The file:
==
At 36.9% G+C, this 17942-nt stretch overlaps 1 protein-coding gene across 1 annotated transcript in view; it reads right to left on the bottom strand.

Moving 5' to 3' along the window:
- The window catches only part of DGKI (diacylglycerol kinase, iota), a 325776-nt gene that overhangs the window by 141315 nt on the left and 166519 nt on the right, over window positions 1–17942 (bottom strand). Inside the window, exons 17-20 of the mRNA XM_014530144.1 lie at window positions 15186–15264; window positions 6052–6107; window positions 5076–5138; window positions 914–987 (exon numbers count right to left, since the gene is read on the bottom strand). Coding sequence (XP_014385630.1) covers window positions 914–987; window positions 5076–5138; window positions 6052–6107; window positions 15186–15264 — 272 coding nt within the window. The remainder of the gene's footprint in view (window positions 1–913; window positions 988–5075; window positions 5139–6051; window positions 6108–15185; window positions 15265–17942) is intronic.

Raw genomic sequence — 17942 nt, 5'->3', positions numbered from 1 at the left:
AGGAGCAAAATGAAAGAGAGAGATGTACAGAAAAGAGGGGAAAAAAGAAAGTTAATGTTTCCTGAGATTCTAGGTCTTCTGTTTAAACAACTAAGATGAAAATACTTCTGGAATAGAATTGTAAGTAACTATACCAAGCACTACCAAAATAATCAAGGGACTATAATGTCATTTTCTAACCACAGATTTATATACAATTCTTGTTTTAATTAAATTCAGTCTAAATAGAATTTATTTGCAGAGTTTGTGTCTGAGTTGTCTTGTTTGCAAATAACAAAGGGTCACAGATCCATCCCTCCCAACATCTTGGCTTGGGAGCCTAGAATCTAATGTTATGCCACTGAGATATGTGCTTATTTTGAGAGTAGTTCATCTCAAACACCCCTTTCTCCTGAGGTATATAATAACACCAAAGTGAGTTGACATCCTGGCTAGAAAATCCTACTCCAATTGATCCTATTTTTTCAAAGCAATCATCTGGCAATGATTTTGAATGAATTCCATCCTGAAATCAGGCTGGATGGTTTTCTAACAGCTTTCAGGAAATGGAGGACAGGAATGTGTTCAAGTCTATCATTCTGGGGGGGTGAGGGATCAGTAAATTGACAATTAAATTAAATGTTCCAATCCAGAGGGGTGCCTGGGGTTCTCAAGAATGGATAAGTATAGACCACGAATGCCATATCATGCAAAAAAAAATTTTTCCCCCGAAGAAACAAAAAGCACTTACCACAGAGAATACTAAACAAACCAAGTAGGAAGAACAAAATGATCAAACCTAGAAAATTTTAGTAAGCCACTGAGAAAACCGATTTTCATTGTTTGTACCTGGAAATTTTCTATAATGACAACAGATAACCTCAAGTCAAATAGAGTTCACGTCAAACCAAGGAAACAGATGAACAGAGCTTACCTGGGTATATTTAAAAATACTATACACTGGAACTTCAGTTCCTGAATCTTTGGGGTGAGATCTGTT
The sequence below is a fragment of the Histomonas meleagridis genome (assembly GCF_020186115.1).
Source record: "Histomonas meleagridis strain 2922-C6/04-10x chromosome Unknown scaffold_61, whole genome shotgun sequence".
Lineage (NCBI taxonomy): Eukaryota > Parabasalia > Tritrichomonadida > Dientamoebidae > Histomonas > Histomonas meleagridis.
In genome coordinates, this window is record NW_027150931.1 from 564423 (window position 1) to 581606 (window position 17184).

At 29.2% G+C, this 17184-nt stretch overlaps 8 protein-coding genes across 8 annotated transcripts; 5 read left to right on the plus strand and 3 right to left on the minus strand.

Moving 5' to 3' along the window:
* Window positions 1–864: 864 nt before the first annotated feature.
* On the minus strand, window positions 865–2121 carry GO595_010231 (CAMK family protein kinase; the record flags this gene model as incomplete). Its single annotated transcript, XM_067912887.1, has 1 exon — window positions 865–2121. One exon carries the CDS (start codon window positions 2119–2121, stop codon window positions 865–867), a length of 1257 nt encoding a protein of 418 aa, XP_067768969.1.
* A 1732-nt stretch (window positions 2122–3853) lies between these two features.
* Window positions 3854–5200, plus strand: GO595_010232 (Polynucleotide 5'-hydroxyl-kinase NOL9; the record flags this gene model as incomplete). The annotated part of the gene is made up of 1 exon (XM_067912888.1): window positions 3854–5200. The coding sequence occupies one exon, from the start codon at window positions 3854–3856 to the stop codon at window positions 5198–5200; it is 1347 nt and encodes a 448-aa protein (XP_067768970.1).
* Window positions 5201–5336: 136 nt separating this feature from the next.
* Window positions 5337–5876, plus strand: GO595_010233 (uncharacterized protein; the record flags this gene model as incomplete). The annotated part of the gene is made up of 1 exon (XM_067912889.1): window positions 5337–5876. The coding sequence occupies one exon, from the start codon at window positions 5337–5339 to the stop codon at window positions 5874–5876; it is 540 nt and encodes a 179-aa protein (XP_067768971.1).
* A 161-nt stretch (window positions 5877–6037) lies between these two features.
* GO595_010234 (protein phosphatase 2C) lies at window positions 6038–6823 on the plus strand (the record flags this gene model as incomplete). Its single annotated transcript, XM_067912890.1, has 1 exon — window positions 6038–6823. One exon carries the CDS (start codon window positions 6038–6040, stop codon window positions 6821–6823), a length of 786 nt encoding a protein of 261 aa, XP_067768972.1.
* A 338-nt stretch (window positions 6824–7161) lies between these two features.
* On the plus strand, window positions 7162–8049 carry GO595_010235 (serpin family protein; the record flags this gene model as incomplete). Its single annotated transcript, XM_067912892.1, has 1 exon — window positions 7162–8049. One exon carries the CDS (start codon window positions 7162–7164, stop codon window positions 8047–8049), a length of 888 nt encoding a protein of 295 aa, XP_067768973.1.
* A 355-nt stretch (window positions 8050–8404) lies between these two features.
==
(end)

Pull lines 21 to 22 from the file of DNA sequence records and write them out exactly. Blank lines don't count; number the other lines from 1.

* On the plus strand, window positions 7162–8049 carry GO595_010235 (serpin family protein; the record flags this gene model as incomplete). Its single annotated transcript, XM_067912892.1, has 1 exon — window positions 7162–8049. One exon carries the CDS (start codon window positions 7162–7164, stop codon window positions 8047–8049), a length of 888 nt encoding a protein of 295 aa, XP_067768973.1.
* A 355-nt stretch (window positions 8050–8404) lies between these two features.